Schools across Western Australia commemorated National Reconciliation Week to learn about Aboriginal histories, cultures and achievements.
Running from 27 May to 3 June, the week is an opportunity to explore how each of us can contribute to achieving reconciliation in Australia, with this year’s theme being “Be Brave. Make Change.”.
Leonora District High School marked the week by beginning to build a yarning circle and cultural garden that will be an important space where students can learn about Aboriginal culture and history.
It is hoped projects such as these will ensure reconciliation continues throughout the year, not just during National Reconciliation Week.
This is the case at Beachlands Primary School in Geraldton, where Aboriginal education is at the forefront of student learning with language and culture embedded in day-to-day practice.
The school has a successful Wajarri language program that has been running for almost 10 years and all students are encouraged to have a go at speaking and learning the local language.
Students also take part in a range of On Country excursions with local community members to participate in STEM activities.
Principal Helen Barnes said she was proud to offer these programs at Beachlands Primary School.
“Through these quality initiatives we shine a spotlight on Aboriginal culture and histories. At our school, students experience quality education enriched in a culturally responsive environment,” she said.
Beachlands Primary School is one of 85 schools across WA offering more than 20 Aboriginal languages to almost 10,000 public school students, an increase from 39 schools in 2016.
“Expanding the teaching of Aboriginal languages lies at the very heart of our commitment to reconciliation,” Department of Education Western Australia Director General Lisa Rodgers said.
“Our young people have a genuine appetite to learn more about Aboriginal cultures and histories, and teaching Aboriginal languages is a powerful way to do this.”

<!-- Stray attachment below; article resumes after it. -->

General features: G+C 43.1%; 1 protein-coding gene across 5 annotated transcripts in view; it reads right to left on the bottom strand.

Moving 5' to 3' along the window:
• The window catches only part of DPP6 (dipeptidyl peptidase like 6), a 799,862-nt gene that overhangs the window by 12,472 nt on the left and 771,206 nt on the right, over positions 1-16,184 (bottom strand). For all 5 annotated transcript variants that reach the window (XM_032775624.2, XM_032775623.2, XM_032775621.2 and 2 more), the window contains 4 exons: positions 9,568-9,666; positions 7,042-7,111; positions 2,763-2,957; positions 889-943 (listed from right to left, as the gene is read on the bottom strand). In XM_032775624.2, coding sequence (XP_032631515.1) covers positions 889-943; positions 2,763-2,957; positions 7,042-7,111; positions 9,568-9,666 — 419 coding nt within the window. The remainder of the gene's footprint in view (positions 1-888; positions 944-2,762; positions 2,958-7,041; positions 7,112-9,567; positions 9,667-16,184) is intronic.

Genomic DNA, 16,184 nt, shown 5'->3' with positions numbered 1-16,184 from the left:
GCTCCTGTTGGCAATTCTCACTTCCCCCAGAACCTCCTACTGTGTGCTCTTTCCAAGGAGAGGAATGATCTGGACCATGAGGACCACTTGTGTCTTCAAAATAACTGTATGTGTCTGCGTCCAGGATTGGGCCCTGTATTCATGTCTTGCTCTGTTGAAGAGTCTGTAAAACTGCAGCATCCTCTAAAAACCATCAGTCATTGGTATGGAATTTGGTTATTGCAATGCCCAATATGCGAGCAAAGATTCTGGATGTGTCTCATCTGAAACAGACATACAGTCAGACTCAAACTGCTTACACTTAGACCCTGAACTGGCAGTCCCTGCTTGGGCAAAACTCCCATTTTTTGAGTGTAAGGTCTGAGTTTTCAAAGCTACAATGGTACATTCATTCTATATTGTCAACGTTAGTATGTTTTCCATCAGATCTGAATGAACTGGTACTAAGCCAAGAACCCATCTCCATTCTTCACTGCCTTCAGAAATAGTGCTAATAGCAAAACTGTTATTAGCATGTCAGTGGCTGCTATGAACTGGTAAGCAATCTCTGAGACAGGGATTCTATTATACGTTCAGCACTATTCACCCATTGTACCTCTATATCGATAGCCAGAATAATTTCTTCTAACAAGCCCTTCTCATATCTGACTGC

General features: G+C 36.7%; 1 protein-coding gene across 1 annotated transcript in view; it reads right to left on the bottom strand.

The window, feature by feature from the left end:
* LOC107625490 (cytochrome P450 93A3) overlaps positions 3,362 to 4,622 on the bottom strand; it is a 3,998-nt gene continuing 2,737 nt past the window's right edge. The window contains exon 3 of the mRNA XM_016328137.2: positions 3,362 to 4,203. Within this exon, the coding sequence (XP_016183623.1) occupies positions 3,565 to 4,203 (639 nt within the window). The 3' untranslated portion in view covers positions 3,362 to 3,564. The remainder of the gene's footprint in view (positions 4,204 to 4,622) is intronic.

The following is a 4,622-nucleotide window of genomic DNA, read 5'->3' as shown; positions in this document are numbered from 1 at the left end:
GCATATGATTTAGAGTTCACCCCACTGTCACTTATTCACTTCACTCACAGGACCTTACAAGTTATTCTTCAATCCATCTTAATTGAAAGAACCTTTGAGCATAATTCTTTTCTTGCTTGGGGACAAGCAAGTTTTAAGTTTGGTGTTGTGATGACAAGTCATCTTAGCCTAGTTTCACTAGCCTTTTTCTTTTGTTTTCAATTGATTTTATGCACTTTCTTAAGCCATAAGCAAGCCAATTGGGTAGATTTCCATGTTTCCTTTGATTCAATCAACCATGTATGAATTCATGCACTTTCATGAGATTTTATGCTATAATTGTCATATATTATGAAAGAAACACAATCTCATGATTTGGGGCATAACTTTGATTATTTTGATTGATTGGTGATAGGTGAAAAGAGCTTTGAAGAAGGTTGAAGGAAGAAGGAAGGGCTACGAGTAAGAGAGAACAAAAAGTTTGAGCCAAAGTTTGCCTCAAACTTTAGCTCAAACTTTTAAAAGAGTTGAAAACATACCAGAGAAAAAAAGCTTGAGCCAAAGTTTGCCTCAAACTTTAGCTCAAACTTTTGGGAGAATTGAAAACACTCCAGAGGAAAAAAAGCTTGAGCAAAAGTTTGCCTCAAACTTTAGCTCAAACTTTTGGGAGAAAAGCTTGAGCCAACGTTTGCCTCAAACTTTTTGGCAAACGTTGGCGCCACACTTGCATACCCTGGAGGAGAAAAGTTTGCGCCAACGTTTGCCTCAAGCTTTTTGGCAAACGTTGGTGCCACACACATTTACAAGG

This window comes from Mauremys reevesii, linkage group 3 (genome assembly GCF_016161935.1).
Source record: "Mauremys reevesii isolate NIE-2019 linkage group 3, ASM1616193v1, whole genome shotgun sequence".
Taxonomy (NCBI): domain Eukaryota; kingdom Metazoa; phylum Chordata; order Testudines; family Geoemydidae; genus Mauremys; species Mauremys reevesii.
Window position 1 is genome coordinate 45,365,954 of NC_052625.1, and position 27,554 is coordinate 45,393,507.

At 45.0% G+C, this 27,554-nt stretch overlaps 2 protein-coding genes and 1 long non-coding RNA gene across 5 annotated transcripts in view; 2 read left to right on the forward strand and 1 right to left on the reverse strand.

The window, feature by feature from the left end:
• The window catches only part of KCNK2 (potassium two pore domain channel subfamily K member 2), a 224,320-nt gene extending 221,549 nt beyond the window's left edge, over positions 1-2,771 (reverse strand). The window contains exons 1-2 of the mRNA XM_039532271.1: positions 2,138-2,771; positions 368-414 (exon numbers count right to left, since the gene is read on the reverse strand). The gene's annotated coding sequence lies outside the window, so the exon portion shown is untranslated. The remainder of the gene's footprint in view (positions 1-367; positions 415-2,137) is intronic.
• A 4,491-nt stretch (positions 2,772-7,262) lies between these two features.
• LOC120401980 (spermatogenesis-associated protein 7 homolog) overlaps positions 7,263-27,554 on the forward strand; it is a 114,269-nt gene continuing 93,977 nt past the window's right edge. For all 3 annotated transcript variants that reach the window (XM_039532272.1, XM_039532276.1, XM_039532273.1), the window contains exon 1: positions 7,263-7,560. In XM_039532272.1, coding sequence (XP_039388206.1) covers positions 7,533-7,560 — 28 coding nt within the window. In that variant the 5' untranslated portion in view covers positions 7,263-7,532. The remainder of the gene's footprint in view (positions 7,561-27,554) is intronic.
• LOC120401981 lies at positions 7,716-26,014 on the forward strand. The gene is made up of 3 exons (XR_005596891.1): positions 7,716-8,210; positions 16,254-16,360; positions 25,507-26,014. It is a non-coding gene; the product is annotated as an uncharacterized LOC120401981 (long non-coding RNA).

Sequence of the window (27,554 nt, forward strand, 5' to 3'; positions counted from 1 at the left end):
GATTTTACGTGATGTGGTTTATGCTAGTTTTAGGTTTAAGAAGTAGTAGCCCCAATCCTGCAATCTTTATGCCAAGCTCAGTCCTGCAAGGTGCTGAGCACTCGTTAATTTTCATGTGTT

At Bruce Rock District High School Charlene Hayden and Shayna Campbell, a mother and daughter duo, have introduced Ballardong Noongar language and culture.
Students learn about animals and the six Noongar seasons, as well as how to construct sentences in Noongar.
Mrs Campbell, Aboriginal and Islander Education Officer, said it was inspiring to see students engage and use the language outside of school.
“The community response has been resoundingly positive with parents and community members saying how much the kids are learning and how enthusiastic they are to share the language,” she said.
Wiluna Remote Community School is also leading the way in teaching Aboriginal language, taking out the Outstanding Educational Body Promoting Aboriginal Language Learning award at the 2022 Goldfields Aboriginal Language Awards.
Other celebrations across WA for National Reconciliation Week included the Yirra Yaakin Theatre Company visiting Winterfold Primary School where actors performed Bilya Kaatijin – Fresh Water Knowledge, which taught students Noongar language and the importance of accepting others.
Years 5 and 6 students also took part in The Blanket Activity, Koora Waangkininy Boodjar, an immersive activity which guided them through colonisation from the perspective of Aboriginal and Torres Strait Islander peoples.
Winterfold Primary School principal Steve Barry said it was important to immerse students in reconciliation activities to ensure change is made.
“As a driving force of change in society, schools have an important role to play in implementing and expanding on stories and activities that lead towards meaningful reconciliation,” he said.
“Students in our schools are the reconciliation leaders of the future.”
At Rosalie Primary School, students sang, danced, and learnt about the importance of hearing songs in Noongar language during a special visit from musicians Gina Williams and Guy Ghouse.
Music teacher Michelle Willis taught the students Djiti Djiti, one of Gina Williams’s songs. After performing it with Ms Williams she explained the “Be Brave. Make Change.” theme for this year’s Reconciliation Week and how Djiti Djiti is a great example of someone showing bravery.
Meanwhile, students at Esperance Education Support Centre used key word signing to communicate the message “Reconciliation is about respecting and being kind to everyone, to all people, in Australia. It is about people being equal. It is about making the Australian community stronger. We’re all in this together.”.
Many schools also participated in smoking ceremonies, art projects and dreamtime storytelling with local Aboriginal community members.